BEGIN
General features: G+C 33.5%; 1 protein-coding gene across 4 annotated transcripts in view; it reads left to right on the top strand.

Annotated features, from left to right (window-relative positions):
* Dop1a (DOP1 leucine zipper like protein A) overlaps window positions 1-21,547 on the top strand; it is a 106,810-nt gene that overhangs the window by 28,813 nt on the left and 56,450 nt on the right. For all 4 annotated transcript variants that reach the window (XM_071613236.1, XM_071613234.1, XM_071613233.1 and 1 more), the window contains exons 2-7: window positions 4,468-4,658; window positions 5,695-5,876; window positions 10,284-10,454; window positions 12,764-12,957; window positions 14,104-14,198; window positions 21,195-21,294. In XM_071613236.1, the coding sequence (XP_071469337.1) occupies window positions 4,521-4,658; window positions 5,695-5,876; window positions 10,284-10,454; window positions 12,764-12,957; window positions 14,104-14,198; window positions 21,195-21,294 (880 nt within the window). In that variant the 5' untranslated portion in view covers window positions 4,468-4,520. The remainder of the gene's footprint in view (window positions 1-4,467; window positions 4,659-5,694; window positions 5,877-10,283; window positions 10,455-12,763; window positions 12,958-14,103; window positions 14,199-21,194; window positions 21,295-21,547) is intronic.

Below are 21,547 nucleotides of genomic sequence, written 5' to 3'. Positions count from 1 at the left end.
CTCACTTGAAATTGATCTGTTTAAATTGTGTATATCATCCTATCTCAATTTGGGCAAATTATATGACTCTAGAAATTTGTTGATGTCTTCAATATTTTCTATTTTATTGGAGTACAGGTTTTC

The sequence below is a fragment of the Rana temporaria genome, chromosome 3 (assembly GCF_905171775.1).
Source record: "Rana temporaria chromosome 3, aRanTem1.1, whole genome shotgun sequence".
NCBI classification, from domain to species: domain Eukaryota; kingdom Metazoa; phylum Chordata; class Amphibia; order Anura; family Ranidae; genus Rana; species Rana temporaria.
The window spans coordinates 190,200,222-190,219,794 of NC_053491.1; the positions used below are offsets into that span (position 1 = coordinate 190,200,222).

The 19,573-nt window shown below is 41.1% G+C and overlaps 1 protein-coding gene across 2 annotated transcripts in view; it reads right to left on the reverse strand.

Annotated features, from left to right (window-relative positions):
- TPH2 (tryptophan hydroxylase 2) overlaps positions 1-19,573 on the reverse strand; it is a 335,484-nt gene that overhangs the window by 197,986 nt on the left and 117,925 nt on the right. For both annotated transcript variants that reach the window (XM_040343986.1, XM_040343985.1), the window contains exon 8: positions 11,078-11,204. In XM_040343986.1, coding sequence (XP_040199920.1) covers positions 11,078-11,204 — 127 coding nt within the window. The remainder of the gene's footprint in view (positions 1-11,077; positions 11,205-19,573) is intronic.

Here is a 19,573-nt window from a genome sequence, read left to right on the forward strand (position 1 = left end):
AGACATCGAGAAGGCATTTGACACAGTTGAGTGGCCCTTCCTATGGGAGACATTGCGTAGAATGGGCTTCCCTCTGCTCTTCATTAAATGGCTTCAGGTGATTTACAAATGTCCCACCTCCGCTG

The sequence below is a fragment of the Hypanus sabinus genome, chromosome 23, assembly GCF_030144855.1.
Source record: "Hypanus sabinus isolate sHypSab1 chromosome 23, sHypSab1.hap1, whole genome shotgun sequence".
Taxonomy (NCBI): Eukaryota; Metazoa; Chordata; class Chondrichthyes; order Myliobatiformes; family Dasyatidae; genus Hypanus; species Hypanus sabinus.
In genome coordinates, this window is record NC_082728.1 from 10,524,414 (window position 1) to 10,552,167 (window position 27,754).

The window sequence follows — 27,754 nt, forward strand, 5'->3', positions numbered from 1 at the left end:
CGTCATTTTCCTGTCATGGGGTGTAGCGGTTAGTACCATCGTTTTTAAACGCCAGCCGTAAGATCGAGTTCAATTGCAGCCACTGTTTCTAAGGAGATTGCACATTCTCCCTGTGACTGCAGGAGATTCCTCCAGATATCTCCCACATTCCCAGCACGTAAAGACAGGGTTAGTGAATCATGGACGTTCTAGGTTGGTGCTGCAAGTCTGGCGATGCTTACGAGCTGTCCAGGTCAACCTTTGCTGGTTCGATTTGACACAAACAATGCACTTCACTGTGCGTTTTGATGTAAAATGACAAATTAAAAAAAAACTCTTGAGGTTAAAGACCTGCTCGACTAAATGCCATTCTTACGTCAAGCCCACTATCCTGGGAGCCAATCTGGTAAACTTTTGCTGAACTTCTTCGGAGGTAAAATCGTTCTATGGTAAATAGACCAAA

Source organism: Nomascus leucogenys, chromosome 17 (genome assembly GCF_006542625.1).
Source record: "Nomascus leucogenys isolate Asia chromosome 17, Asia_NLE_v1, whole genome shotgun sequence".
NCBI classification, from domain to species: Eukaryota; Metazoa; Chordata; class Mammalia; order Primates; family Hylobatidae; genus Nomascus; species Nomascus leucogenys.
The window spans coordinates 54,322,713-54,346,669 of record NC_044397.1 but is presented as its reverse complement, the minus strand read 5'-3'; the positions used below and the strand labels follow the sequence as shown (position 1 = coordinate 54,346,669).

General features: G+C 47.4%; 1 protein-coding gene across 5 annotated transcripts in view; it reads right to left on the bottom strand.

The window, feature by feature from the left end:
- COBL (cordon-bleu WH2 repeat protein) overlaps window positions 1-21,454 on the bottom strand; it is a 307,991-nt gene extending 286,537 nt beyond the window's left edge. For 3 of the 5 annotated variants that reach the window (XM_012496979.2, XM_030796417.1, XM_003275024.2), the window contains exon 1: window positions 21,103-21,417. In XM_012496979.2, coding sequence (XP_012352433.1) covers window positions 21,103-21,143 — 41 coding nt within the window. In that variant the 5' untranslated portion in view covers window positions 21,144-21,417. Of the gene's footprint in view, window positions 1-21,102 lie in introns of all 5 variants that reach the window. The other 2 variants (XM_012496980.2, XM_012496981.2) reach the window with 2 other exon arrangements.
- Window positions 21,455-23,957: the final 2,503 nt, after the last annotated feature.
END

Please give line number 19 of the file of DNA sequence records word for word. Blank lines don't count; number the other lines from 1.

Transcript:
The window sequence follows — 27,754 nt, forward strand, 5'->3', positions numbered from 1 at the left end: